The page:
How To Treat Someone With Electric Shock

Everyday Illnesses Common Remedies
Treating a person with electric shock and electrical burns

Electricity can kill or result in a wide range of very serious injuries, including severe burns and sudden cardiac arrest.

What To Do If Someone Has An Electric Shock

1. Dial 911 and ask for emergency services if the person is showing signs of their heart stopping, burns, breathing problems, seizures, numbness or unconsciousness.
2. Never touch the person after an electric shock until you are sure that you are not at risk of shock yourself.
3. If they are still in contact with live equipment, you are at risk. The best option is to turn the electricity off off at the mains. If this is not possible push the person away from the electrical source with a piece of wood, plastic or cardboard. Make sure the object you use is completely dry. If you can, stand on non-conducting material while you do so, such as newspapers, a telephone directory or a rubber mat.
4. Once the person is no longer connected to the source of the shock, check their breathing. If they have stopped breathing, start cardiopulmonary resuscitation (CPR) immediately.
5. Put the person in the recovery position.
6. Treat any burns with cold water, if it safe to do so. See how to treat burns and scalds. Remember: Water conducts electricity. You need to ensure that you and the victim are away from the source of danger.

recovery position

High Voltage Electricity

A shock from high voltage electricity (such as from overhead power cables or railway tracks) usually kill immediately. The electrocution causes the heart to stop, severe internal injuries and even broken bones as the victim is physically thrown with the shock. If someone is struck by high voltage electricity, your first priority is to keep yourself safe. The current can jump some 66 feet (20 meters), so stay well away and call emergency services.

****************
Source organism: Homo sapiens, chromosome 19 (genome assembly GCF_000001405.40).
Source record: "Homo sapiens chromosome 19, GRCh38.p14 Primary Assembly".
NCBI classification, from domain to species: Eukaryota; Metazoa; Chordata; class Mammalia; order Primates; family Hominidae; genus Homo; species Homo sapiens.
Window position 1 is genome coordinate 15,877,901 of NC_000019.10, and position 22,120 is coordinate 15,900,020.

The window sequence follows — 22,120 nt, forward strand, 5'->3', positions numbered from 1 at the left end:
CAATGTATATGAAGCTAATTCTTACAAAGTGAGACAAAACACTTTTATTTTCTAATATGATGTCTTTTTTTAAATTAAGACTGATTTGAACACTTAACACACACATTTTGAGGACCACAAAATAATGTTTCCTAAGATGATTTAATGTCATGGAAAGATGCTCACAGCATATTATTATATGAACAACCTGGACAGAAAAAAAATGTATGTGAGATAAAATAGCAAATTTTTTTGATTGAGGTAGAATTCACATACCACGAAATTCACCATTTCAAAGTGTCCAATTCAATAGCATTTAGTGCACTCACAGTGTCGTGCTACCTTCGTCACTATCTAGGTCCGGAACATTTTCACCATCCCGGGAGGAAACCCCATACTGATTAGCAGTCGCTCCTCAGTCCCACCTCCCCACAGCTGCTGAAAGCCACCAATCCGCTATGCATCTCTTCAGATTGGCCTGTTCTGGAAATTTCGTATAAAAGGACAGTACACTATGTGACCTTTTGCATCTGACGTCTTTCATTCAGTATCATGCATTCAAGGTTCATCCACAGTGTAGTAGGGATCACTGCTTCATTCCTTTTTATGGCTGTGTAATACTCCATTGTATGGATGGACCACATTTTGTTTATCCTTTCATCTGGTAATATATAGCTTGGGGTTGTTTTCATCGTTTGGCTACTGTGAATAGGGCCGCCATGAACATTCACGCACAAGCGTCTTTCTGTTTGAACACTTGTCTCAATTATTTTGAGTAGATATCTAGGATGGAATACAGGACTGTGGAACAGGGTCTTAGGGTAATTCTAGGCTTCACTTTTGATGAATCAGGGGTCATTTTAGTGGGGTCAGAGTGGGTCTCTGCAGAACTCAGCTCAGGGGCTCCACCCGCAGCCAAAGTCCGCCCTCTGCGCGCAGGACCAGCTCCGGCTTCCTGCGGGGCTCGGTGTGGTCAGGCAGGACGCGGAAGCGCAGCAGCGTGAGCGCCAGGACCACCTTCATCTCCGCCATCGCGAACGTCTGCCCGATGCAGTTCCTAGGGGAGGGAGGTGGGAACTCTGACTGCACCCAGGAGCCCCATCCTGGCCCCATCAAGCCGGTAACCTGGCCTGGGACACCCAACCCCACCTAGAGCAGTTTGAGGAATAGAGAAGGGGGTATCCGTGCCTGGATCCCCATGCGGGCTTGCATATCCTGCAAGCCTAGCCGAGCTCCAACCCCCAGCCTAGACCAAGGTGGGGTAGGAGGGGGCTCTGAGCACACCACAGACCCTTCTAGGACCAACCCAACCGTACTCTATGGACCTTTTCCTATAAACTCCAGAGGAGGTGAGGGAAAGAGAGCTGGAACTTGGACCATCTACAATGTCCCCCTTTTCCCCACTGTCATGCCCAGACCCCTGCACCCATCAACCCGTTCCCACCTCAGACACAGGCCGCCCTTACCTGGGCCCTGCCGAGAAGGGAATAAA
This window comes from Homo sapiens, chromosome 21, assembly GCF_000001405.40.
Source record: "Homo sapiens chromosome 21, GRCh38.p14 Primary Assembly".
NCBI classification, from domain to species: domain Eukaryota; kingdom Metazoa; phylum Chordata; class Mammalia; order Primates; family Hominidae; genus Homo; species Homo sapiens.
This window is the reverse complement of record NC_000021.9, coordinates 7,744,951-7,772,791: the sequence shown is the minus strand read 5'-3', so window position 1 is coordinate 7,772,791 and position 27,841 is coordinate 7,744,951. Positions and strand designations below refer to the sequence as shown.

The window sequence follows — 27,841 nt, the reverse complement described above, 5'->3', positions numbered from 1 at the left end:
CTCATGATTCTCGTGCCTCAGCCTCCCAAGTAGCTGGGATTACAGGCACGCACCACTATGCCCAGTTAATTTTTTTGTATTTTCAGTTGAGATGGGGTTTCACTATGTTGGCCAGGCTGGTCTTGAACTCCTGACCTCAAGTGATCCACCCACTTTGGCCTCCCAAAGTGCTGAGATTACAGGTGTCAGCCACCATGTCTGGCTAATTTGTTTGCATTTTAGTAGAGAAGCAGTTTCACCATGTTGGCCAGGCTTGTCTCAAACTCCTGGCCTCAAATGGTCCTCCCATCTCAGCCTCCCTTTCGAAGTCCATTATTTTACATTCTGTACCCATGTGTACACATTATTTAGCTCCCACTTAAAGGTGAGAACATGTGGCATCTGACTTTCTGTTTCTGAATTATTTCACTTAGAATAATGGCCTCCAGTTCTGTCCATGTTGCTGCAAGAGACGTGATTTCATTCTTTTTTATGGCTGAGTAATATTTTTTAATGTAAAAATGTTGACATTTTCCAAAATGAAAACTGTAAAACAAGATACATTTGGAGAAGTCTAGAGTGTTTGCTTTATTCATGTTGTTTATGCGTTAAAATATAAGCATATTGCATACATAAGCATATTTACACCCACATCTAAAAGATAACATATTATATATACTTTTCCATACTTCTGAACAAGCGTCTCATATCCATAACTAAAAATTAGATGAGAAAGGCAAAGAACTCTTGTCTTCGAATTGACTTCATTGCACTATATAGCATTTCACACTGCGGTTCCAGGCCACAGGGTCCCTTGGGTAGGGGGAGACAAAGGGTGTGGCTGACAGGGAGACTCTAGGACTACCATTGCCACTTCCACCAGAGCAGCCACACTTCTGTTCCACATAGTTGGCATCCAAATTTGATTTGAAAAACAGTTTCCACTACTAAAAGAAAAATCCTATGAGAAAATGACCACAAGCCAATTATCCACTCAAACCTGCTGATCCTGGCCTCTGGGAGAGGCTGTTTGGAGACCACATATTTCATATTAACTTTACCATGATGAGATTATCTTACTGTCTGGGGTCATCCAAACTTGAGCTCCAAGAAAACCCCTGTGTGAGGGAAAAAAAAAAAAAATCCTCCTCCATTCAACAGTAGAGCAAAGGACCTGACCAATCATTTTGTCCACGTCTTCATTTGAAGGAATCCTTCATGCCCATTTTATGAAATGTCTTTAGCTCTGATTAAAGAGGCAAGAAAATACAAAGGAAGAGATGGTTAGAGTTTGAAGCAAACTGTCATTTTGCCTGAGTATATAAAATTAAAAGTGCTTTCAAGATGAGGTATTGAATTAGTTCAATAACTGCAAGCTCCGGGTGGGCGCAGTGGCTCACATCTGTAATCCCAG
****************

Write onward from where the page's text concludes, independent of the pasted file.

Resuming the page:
Although it is rare to be hit by lightning - if it strikes - it can kill you. In the United States about 400 people a year are struck by lightning, more commonly in the summer months of June, July and August. About 10 percent of those (40) are killed.
• If you hear thunder, seek shelter immediately in a car or building. Most people who are killed by lightening are outside at the time or under a tree.
• Avoid sheltering under trees, particularly single trees.
• If no shelter is available make yourself as low as possible. Minimize your contact with the ground by crouching.
• If you are swimming, exit the water immediately. Electricity travels easily through water, so avoid all bodies of water.
• Avoid sheltering under tall objects.
• If someone is struck by lightning, be prepared to perform CPR and treat any burns if necessary. Always call for medical help.

Other First Aid Tips
How to stop someone choking: Back slapping and abdominal thrusts.
How to treat seizures: Fits and convulsions treatment.
How to treat heatstroke: Heat cramps and heat exhaustion.
How to treat poisoning: Dangerous chemicals and medications first aid.
How to treat someone in shock: First aid for clinical shock.
How to stop someone bleeding: First aid for cuts.

• Other health issues? See: How to treat common illnesses.

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